Data consolidation – It’s a good thing
Consolidating as much of your organization’s data as possible will save huge amounts of time, reduce risk, and lower eDiscovery costs.
Data consolidation is not as straightforward as it sounds. First, you must define the consolidation repository. It used to be that some custodian files were stored on company file servers in custodian folders. None of this data was indexed, managed, nor regularly reviewed so searching for specific content was not only time-consuming but also a legal risk in that your attorneys could not be sure that all potentially responsive content was found and produced.
A complicating factor is that the company’s internal and external counsel must represent to the court that the eDiscovery process was conducted responsibly and in good faith. If later, the defendant’s eDiscovery collection process is called into question, the attorneys are at risk of penalties and professional actions.
The harder issue is that of consolidating data in a corporate atmosphere verses that of data ownership. Most companies still, do not put policies or processes in place ensure all data generated by individual employees is stored centrally so that it can be indexed for faster search (for eDiscovery), managed per retention/disposition policies, secured against external hackers or internal theft, and audited.
Still today, employees control their work data locally making it almost invisible to attorneys and dramatically rising collection costs. Corporate employee culture is still that their data is theirs and they want to retain control over it. Changing this culture is a difficult proposition and will take time to implement fully. In fact, taking human nature into account, a large percentage of employees, given the directive to consolidate all their data in a central repository, will not follow through.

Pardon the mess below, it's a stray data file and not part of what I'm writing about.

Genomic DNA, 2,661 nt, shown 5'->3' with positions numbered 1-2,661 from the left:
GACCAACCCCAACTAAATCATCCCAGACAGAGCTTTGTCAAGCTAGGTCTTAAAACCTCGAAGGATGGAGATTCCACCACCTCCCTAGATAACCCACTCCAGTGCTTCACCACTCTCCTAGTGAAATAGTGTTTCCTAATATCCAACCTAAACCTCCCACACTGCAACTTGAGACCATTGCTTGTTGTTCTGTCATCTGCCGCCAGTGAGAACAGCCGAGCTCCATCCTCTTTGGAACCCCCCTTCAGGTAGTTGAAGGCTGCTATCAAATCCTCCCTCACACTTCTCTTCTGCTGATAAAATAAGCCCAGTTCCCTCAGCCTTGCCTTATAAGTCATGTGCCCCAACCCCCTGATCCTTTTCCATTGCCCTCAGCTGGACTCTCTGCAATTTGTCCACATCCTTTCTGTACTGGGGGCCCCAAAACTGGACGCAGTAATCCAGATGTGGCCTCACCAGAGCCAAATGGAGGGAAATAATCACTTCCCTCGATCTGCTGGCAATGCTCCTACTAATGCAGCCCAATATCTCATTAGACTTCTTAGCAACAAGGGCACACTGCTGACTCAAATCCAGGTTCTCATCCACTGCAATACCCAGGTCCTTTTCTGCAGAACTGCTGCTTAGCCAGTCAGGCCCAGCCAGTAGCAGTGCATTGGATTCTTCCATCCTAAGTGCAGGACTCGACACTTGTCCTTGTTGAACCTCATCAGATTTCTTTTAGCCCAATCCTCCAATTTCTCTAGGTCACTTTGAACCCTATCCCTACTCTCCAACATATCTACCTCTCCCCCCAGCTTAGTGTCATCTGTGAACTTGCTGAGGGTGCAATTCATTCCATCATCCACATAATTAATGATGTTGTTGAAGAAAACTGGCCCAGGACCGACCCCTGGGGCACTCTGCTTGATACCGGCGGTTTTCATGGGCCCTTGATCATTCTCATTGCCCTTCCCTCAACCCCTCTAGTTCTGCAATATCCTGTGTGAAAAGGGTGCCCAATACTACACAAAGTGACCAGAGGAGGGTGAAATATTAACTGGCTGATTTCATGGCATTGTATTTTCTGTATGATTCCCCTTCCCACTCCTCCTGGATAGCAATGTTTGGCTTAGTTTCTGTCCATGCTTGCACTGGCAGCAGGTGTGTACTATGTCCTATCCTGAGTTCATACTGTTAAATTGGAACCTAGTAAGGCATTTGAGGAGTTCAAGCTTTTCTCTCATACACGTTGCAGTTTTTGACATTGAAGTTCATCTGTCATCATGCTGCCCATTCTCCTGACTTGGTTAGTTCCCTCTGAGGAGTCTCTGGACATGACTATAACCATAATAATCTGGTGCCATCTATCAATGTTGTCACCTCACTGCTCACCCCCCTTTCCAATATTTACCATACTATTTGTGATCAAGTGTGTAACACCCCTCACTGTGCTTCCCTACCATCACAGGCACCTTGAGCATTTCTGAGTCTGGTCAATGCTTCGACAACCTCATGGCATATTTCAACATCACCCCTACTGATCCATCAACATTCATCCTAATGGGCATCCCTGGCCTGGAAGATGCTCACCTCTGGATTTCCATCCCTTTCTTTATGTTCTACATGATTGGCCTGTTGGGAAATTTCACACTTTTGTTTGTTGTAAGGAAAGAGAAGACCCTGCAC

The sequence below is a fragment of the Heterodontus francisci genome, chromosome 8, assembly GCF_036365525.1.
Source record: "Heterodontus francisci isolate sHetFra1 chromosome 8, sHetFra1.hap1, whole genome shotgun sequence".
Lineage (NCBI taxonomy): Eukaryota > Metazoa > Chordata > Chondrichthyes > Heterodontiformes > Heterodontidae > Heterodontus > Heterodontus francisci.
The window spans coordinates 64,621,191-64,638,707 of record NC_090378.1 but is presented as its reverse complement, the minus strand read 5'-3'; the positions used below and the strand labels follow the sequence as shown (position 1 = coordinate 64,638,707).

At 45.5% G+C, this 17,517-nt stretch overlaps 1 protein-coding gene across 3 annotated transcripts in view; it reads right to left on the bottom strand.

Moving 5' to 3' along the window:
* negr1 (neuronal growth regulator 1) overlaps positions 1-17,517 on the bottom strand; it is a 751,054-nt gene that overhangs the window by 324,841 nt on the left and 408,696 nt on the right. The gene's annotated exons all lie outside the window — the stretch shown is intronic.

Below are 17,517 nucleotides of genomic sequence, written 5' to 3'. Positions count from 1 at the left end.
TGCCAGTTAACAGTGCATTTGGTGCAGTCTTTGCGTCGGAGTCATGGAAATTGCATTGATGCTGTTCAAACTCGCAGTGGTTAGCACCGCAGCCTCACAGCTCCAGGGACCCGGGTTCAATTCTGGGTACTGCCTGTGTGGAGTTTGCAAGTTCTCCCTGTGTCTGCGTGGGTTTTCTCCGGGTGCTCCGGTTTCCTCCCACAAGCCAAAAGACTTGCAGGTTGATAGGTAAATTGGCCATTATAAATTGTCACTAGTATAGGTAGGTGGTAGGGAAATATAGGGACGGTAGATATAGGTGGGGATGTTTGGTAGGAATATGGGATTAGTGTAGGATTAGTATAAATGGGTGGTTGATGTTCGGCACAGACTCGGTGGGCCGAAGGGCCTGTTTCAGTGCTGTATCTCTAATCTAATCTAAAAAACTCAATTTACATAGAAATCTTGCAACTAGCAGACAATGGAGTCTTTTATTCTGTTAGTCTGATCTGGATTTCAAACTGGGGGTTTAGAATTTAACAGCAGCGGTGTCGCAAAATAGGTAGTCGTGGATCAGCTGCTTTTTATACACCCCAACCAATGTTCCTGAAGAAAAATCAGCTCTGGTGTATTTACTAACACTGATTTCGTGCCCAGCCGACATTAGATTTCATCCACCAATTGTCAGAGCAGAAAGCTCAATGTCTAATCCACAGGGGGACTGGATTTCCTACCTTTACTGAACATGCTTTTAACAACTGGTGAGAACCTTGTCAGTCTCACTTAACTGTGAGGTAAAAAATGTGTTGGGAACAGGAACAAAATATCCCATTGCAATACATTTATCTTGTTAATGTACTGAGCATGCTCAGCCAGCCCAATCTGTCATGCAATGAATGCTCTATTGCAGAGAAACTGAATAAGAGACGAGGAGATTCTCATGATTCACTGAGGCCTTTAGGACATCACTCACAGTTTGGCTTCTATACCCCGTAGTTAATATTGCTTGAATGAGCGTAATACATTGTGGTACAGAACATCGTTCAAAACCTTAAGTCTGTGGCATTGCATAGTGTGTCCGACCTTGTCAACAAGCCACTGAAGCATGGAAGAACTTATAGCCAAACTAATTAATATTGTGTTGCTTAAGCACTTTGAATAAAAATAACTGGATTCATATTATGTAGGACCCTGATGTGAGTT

The only process I’ve seen work is to automatically sync employee workstations with the central repository/archive, leaving the data locally but also ensuring golden copies are stored centrally for easier search as well as acting as a backup copy. File consolidation combined with journaling from Office 365 will produce a complete central “golden copy” legal repository.
Avoid data prisons and utilize your own Azure tenancy
As I mentioned earlier in this blog, 3rd-party vendor lock-in is a real concern for many companies that have experienced this very real issue. Vendor lock-in is when data is migrated into a 3rd-party cloud where the vendor either converts the data to “save costs” or limits the customer’s ability to move data out of the archive. For example, I have talked to customers that have told me stories about wanting to move their TBs or PBs of data to another cloud vendor and being told that they would be charged a “re-conversion fee” to make the data usable again outside of the vendor archive. I have seen these re-conversion fees amount to the total annual cost of the 3rd-party archive contract. Other 3rd-party cloud vendors will throttle the speed at which data can be exported to some ridiculously low data rate ensuring it will take months or years to completely move out of the cloud archive. Of course, they will offer to increase the export speed for an additional (huge) fee. Some customers have referred to these 3rd-party clouds as data prisons – once you’re in, you can’t get back out.
Many organizations today have Microsoft Azure subscriptions where they store backups, run applications on VMs, and perform analytics on data sets. Wouldn’t it be great to utilize your company’s own Azure tenancy as an archive where all data (including Office 365 email) could be consolidated, indexed, and managed for easier and faster eDiscovery?